The dollar was pushed away from a six-month low against the euro last week but was able to stay under the pressure over concerns that the US Federal reserve might not give clarity over its minutes with regards to the cutback on stimulus.

Speculations that the US central bank will begin to step back from its $85 monthly asset purchases from September has greatly underpinned the dollar at the same time lifted Treasury yields.

The Fed minutes are very critical and many are apprehensive towards impending disappointments. The main scenario is that the Fed will begin to taper down in the next succeeding months. If the Fed shows any concerns at all regarding the low inflation prior to seeing improvements in the labour market then they will probably send the dollar lower.
Any moves lowering the dollar were very unlikely to be drastic since investors have already been unwinding their already long dollar positions in the past weeks.

The dollar was up 0.2 % against the basket of currencies at 81.12 within the range of a two-month low of 80.75 hit. The euro was down 0.2 %losing its ground from last week’s peak as the yield premium of the 10-year US Treasury notes offered German bonds DE10YT narrowed.

The 10-year US Treasury yield has come down from its two-year high of 2.90 % as speculation on the Fed stimulus could scale back agitated emerging markets and added a safe-haven element of US debt.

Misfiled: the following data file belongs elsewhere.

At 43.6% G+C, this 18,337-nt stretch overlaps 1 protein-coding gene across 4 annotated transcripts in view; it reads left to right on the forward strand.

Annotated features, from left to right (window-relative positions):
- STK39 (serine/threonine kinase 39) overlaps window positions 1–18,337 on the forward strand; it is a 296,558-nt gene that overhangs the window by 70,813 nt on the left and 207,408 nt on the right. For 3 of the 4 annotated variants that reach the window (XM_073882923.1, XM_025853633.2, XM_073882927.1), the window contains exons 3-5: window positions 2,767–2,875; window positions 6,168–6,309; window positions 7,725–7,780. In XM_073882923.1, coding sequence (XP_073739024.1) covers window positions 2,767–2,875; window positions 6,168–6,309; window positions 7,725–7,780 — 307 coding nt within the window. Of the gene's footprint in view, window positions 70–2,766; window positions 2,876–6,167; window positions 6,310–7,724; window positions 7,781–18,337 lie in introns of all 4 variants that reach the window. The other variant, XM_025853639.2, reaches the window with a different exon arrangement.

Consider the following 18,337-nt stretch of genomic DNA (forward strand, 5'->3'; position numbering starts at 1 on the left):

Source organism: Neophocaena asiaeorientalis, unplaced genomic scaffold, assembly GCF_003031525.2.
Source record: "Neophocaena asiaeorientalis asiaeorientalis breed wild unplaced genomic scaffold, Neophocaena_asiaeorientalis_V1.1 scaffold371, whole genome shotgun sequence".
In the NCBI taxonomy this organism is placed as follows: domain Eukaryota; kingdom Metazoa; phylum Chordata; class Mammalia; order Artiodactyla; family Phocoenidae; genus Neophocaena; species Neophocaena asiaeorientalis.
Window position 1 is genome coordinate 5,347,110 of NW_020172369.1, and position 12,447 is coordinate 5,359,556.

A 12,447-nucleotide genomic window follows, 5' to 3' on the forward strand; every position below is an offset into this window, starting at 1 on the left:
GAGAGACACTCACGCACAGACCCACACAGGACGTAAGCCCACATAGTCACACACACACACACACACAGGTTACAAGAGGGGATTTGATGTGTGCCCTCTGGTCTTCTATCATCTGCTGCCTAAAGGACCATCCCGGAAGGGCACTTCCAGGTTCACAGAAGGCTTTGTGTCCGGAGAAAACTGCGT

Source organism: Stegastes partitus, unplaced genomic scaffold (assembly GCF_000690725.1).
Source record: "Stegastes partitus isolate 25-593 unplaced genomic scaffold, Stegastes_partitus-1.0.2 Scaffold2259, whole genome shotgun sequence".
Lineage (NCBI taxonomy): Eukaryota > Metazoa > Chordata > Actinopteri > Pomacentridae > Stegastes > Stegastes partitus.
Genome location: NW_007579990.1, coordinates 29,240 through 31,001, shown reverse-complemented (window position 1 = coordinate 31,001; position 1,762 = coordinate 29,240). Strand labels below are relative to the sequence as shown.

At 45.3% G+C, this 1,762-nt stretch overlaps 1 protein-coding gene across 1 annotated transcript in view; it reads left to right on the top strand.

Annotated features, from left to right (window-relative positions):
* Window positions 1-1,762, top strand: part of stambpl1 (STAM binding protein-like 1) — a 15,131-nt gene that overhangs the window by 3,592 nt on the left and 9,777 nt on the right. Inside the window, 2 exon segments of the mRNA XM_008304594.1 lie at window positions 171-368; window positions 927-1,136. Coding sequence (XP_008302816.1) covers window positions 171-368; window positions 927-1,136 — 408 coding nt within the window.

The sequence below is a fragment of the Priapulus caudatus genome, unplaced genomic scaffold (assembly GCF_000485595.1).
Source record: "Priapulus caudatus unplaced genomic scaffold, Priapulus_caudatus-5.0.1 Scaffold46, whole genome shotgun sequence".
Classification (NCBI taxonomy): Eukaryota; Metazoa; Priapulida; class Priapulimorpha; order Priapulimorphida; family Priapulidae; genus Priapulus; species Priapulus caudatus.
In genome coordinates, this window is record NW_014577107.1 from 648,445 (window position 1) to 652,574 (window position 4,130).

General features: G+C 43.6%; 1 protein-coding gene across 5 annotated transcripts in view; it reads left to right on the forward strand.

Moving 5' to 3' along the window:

The overall move to bid higher in the euro lacks conviction, especially given that the ECB has provided dovish forward guidance. At its current policy meeting earlier in August, the European Central Bank affirmed that interest rates will remain at the record low of 0.5 % in support of the underlying economy.

The dollar rose 0.2 % against the yen to 97.48, edging away from a one-week low of 96.91 set last week based on the figures from EBS trading platforms. Traders said that the yen earlier took its prompt from moves in Japan’s benchmark Nikkei share average which gave rise after the index slipped to its lowest since the middle of the second quarter. The yen has been inversely correlated to move in shares in the past months in Tokyo.

Analysts predict that the yen was weighed down by comments from the governor of the Bank of Japan that he was implying a non hesitating gesture in providing additional monetary stimulus should the downside increase the risks of its thriving the economy.